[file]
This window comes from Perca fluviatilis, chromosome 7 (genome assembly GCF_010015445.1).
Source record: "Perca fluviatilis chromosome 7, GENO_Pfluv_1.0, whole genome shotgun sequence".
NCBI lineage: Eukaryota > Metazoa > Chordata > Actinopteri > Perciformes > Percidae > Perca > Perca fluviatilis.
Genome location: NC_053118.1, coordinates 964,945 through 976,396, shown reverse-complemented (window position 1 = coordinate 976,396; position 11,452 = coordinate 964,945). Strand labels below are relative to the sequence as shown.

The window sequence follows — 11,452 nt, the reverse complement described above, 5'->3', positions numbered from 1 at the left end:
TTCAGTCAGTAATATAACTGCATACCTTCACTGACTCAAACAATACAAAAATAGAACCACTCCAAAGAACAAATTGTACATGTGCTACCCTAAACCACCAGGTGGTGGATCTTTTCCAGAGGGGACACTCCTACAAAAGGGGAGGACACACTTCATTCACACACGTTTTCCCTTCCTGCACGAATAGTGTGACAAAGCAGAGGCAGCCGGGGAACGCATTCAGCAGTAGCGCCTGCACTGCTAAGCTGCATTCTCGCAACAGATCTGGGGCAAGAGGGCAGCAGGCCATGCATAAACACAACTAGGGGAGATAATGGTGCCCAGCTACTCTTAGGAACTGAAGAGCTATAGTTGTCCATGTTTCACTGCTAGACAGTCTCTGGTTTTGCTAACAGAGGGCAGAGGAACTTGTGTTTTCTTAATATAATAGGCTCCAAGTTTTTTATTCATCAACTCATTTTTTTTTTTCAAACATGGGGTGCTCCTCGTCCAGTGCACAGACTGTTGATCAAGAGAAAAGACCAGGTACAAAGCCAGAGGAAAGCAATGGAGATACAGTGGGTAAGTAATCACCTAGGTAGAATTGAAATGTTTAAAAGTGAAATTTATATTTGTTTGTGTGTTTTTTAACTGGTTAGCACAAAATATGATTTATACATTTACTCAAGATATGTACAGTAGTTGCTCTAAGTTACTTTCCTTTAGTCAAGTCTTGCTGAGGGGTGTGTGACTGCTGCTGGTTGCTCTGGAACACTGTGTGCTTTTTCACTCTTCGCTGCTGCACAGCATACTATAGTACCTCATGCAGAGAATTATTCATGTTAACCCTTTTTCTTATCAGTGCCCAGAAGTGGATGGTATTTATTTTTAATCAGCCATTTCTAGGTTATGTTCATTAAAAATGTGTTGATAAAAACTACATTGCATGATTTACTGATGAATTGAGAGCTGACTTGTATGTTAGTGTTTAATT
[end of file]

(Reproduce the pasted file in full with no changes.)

This window comes from Perca fluviatilis, chromosome 7 (genome assembly GCF_010015445.1).
Source record: "Perca fluviatilis chromosome 7, GENO_Pfluv_1.0, whole genome shotgun sequence".
NCBI lineage: Eukaryota > Metazoa > Chordata > Actinopteri > Perciformes > Percidae > Perca > Perca fluviatilis.
Genome location: NC_053118.1, coordinates 964,945 through 976,396, shown reverse-complemented (window position 1 = coordinate 976,396; position 11,452 = coordinate 964,945). Strand labels below are relative to the sequence as shown.

The window sequence follows — 11,452 nt, the reverse complement described above, 5'->3', positions numbered from 1 at the left end:
TTCAGTCAGTAATATAACTGCATACCTTCACTGACTCAAACAATACAAAAATAGAACCACTCCAAAGAACAAATTGTACATGTGCTACCCTAAACCACCAGGTGGTGGATCTTTTCCAGAGGGGACACTCCTACAAAAGGGGAGGACACACTTCATTCACACACGTTTTCCCTTCCTGCACGAATAGTGTGACAAAGCAGAGGCAGCCGGGGAACGCATTCAGCAGTAGCGCCTGCACTGCTAAGCTGCATTCTCGCAACAGATCTGGGGCAAGAGGGCAGCAGGCCATGCATAAACACAACTAGGGGAGATAATGGTGCCCAGCTACTCTTAGGAACTGAAGAGCTATAGTTGTCCATGTTTCACTGCTAGACAGTCTCTGGTTTTGCTAACAGAGGGCAGAGGAACTTGTGTTTTCTTAATATAATAGGCTCCAAGTTTTTTATTCATCAACTCATTTTTTTTTTTCAAACATGGGGTGCTCCTCGTCCAGTGCACAGACTGTTGATCAAGAGAAAAGACCAGGTACAAAGCCAGAGGAAAGCAATGGAGATACAGTGGGTAAGTAATCACCTAGGTAGAATTGAAATGTTTAAAAGTGAAATTTATATTTGTTTGTGTGTTTTTTAACTGGTTAGCACAAAATATGATTTATACATTTACTCAAGATATGTACAGTAGTTGCTCTAAGTTACTTTCCTTTAGTCAAGTCTTGCTGAGGGGTGTGTGACTGCTGCTGGTTGCTCTGGAACACTGTGTGCTTTTTCACTCTTCGCTGCTGCACAGCATACTATAGTACCTCATGCAGAGAATTATTCATGTTAACCCTTTTTCTTATCAGTGCCCAGAAGTGGATGGTATTTATTTTTAATCAGCCATTTCTAGGTTATGTTCATTAAAAATGTGTTGATAAAAACTACATTGCATGATTTACTGATGAATTGAGAGCTGACTTGTATGTTAGTGTTTAATT